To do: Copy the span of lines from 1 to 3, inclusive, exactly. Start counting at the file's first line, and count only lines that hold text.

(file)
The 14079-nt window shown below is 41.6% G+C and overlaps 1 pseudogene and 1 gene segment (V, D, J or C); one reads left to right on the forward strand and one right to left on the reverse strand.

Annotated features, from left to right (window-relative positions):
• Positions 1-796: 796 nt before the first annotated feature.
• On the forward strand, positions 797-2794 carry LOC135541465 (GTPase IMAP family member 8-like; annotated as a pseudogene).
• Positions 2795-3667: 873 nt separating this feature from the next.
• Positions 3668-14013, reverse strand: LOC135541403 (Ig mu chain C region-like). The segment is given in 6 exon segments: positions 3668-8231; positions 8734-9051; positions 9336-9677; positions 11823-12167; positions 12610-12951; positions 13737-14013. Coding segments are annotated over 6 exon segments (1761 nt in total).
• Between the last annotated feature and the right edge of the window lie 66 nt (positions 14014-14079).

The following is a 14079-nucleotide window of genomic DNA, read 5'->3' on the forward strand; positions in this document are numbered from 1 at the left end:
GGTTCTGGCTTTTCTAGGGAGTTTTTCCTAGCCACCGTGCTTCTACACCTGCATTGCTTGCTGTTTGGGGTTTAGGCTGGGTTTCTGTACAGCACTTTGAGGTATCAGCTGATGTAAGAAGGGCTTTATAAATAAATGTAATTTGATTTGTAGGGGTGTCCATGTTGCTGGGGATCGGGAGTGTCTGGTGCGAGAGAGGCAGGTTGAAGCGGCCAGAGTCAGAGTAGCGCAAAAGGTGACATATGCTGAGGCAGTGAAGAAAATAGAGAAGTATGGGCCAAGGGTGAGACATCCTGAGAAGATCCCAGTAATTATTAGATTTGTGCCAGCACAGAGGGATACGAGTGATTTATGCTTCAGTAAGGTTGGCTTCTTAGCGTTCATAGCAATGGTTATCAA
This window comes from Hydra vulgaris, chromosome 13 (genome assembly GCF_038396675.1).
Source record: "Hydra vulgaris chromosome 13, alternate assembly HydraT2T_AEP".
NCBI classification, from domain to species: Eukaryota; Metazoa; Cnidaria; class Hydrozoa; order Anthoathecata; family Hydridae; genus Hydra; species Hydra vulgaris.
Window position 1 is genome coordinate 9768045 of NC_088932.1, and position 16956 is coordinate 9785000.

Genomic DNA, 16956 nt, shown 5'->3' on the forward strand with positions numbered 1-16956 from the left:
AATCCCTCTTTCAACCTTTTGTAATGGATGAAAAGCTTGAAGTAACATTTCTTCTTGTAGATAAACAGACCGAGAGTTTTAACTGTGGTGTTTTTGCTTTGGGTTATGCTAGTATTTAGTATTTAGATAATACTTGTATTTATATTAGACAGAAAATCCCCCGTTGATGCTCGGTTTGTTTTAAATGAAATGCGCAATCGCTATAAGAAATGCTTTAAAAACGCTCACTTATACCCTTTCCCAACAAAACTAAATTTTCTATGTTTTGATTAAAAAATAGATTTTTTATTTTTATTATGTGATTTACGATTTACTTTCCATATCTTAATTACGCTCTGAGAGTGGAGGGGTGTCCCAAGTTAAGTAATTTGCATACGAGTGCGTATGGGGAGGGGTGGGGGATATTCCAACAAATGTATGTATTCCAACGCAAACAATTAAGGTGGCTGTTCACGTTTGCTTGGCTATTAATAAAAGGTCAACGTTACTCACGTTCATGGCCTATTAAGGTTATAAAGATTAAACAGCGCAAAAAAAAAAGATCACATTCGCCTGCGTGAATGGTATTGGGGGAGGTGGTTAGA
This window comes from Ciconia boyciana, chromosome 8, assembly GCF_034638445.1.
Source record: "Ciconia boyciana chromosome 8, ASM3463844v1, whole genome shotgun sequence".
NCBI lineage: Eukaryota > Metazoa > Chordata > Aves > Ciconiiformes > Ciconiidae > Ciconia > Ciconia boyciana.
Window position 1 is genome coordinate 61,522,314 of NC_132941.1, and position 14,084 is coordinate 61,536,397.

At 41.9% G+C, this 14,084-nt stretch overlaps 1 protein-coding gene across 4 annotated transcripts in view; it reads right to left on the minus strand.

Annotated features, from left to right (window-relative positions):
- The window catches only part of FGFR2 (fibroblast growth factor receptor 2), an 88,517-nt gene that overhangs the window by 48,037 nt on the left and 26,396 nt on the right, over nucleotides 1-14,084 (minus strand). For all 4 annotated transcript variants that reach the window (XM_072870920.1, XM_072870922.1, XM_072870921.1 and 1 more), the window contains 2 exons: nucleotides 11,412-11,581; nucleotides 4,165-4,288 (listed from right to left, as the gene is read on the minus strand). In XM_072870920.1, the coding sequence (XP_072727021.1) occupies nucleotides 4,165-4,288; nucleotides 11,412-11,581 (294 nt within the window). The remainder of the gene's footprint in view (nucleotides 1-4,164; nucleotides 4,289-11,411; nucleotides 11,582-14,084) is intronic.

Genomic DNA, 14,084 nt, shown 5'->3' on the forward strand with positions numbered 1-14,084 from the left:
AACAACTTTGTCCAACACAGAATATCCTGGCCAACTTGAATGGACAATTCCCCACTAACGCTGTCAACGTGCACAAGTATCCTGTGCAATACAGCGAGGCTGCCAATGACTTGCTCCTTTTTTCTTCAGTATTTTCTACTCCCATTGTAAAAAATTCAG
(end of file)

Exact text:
The 14079-nt window shown below is 41.6% G+C and overlaps 1 pseudogene and 1 gene segment (V, D, J or C); one reads left to right on the forward strand and one right to left on the reverse strand.

Annotated features, from left to right (window-relative positions):
• Positions 1-796: 796 nt before the first annotated feature.